When HTC released the One M8 in 2014, I was enamored -- it was a jack of all trades with a cool metal motif and build quality that helped force Samsung to rethink the Galaxy line. It was different, well-balanced and quick with an easily customizable interface. But the smartphone market changes so rapidly that what’s in vogue last year will be outmoded before its first birthday. Design has to stay fresh to have a shot at the top. HTC hasn’t done this.
Instead, the HTC One M9 relies on the success of its two previous generations, sticking to the same tricks. This doesn’t mean that it’s a bad device by any means -- actually, if you liked the M8 when it came out but were unable to grab one at the time, this will be a great fit -- but with the recent advancements of other Android manufacturers, HTC’s new flagship is getting a bit lost in the shuffle. Even millions spent hiring Robert Downey Jr. as brand ambassador have done little to sway public opinion.
Model: HTC One “M9”
Size and Weight: 5.69 x 2.74 x .38 inches, 5.54 oz
Display: 5”, 1920x1080 LCD, 441ppi
Camera: 20 MP rear camera with dual-LED flash (shoots 2160p@30fps, 1080p@60fps, 720p@120fps, 4MP front (shoots 1080p @30fps)
Platform: Android 5.0 “Lollipop”
Performance: Quad-core 1.5 GHz Cortex-A53 & Quad-core 2 GHz Cortex-A57 with Snapdragon 810 chip. 3GB RAM, 2830 mAh battery
Memory: 32GB internal storage, expandable via microSD card to another 128GB
Connectivity: Wi-Fi, Bluetooth® 4.1, aGPS, NFC
Price: ~$649 unlocked, $199 with 2 year Verizon contract (tested)
Much like its well-loved predecessor, the M9 is a solid phone crafted from two big pieces of brushed aluminum. That makes it not just one of the best-looking phones on the market, but one of the toughest too, as I found out with an impromptu drop test from a table onto a tile floor. Multiple drops (from roughly 3-5 feet up) onto hardwood floors, tarmac, concrete and airport floors left no marks either -- it’s safe to use the M9 without a protective case.
Despite the strength, the One M9 doesn’t feel particularly heavy. It’s not a featherweight, of course, and it’s on the large side of the 5 inch phone bracket, but its curved back makes for easy and confident handling as long as you’ve got larger hands.
In case you do break it, HTC will give you a new one, no questions asked for the first year you have the phone -- that’s the “Uh Oh Protection” that comes with the M9, which HTC hopes will sway some buyers. It’s a nice feature even if you don’t use it; HTC will give you $100 towards your next HTC phone if you don’t break your M9.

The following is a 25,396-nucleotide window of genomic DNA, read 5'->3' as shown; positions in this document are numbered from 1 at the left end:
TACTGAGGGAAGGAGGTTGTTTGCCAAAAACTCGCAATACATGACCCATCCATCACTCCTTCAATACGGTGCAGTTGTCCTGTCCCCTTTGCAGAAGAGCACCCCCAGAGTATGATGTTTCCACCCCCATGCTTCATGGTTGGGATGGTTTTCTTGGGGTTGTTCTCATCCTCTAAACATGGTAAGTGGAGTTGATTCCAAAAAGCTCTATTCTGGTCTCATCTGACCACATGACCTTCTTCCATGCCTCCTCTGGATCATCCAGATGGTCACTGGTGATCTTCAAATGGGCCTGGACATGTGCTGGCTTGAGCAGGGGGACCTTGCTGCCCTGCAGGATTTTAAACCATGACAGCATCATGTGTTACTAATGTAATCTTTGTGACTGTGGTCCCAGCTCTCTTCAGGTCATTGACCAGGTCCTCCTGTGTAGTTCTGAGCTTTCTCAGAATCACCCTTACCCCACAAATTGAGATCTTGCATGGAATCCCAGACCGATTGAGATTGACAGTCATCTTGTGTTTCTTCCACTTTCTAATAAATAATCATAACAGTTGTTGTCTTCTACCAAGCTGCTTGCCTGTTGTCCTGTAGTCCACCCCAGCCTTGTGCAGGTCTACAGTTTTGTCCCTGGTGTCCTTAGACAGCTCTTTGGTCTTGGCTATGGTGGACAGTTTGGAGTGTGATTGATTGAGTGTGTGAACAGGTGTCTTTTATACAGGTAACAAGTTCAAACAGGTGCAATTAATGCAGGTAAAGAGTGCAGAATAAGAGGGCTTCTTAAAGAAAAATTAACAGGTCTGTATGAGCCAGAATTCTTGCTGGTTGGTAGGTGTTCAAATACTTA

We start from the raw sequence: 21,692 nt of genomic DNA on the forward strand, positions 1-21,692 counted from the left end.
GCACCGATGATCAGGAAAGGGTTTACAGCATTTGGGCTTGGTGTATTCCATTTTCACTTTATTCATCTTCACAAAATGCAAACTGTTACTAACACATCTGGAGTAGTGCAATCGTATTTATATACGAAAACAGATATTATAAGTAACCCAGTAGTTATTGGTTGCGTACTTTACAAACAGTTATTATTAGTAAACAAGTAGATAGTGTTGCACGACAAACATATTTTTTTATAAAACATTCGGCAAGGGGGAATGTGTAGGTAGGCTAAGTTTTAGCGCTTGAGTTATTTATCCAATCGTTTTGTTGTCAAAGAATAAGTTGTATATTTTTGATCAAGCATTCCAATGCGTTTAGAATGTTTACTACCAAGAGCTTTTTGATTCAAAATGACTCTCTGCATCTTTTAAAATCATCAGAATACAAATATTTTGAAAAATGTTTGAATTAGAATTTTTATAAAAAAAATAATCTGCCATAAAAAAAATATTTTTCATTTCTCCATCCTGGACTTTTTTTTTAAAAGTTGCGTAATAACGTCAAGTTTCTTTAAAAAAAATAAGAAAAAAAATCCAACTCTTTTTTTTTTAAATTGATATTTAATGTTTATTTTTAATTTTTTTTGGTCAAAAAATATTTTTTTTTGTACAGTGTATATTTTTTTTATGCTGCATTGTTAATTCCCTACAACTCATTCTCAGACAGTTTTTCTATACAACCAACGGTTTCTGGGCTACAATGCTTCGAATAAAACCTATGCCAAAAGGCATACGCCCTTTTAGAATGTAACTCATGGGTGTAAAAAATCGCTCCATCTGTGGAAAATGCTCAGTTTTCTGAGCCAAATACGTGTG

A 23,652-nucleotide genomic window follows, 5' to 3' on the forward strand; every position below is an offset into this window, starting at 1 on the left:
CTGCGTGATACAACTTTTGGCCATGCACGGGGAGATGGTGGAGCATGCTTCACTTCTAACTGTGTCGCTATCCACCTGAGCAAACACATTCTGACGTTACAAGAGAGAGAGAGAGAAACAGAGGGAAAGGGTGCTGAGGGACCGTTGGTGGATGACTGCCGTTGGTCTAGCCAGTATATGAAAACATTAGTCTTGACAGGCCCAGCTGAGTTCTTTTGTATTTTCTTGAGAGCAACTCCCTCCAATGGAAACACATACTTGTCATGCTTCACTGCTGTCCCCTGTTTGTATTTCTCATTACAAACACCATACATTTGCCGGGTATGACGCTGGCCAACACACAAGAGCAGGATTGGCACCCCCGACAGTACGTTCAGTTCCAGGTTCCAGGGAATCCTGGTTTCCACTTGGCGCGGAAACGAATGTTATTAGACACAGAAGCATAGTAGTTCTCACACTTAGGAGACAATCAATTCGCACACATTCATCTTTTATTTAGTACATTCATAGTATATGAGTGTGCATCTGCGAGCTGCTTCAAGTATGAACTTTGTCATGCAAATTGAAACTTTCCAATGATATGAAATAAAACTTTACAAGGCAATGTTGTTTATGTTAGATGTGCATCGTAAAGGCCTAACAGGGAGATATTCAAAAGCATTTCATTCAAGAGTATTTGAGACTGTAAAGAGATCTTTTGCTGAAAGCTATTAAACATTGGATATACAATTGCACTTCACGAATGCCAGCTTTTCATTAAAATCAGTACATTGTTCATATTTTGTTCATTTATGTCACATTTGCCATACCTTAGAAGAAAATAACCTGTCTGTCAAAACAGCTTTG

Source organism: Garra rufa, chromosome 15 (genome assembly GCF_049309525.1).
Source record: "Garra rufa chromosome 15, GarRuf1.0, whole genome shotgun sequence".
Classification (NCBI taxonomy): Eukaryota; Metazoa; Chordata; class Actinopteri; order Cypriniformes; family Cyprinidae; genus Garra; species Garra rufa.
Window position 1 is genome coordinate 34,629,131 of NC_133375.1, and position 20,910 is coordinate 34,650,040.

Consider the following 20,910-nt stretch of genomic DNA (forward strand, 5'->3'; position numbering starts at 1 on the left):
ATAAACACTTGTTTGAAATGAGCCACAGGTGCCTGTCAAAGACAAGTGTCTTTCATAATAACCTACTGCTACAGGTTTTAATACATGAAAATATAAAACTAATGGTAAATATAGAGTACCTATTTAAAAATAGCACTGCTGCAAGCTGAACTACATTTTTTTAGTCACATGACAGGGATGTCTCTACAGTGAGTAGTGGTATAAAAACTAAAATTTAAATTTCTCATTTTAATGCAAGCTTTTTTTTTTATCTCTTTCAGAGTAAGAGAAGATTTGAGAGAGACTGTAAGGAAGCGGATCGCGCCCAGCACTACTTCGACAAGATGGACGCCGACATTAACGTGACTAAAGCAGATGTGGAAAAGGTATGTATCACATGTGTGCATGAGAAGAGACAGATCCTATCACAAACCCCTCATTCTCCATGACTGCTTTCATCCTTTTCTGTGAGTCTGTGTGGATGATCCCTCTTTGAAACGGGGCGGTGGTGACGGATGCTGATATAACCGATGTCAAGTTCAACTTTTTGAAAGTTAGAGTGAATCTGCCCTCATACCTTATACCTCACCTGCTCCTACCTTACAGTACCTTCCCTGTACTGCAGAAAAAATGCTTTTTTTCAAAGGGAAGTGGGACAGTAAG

Assuming you don’t break it, you’ll be looking at a 5 inch, 1080p LCD screen. It’s mostly the same as last year’s offering, with some reworked colors. It’s soft and lacks contrast next to the Galaxy S5 and S6 AMOLED screens, but it’s plenty bright. It’ll get the job done, and it’s a bit easier on the eye if you don’t love super punchy colors.
Also carried over is the dual Dolby speakers on the front face. They’re probably still the best sound output you’re going to get from a phone.
The M9 rivals the giants in power, as well. It’s using a Snapdragon 810 chip and has 3 gigs of RAM, so there’s plenty of muscle for heavy lifting. HTC’s “Sense” UI runs beautifully smooth with that much power, and the Blinkfeed curation service is as helpful as ever. It’s all backed up by a large library of customizable themes within the HTC ecosystem. It’s a nice option for those who like switching things up often, but don’t want to swap launchers or root their phone.
Both camera setups on the M9 are improved, up to a 20.7 megapixel rear lens and 4 megapixel front lens. Photos are, for the most part, good quality, though full-auto shots tend to be underexposed. The rear camera can also shoot 120fps at 720p.
But all of these are the same things that were said about the last HTC One.
HTC’s caught a lot of heat for the M9, and it’s easy to understand why. Aside from a few incremental bumps and the rear lens, the M9 isn’t different from the M8. There’s still a lot of good features, but there’s nothing different or groundbreaking -- in a year with radical redesigns like the Samsung Galaxy S6 and iPhone 6, the HTC One M9 is a very tame update. They haven’t even added wireless charging.
One thing HTC did change is the power button. Last year’s model had it on the top of the body, like an older iPhone, which wasn’t a great location. Now it’s on the center of the right edge, next to the individual volume buttons ... which feel the same as the power button. At least you couldn’t hit the power button while searching for the volume toggle last year. Changed, but not improved.
There’s nothing really new or exciting for the M9 to bank on, aside from HTC’s “Uh-Oh Protection.” Anything it can do, the other big players match or beat it. By no means is the M9 a bad phone -- there’s no “Here’s Why You Shouldn’t Buy An HTC One M9” article to see here. It’s a good phone. But while other phone lines are trying new things, the One is business as usual. Other brands can get away with an incremental upgrade if they can convince buyers that each yearly upgrade is necessary (just look at Apple's current "Phone/PhoneS" pattern), but HTC doesn't have the clout to pull this off. Perhaps new HTC CEO Cher Wang will see to it that the next HTC One creates a big splash.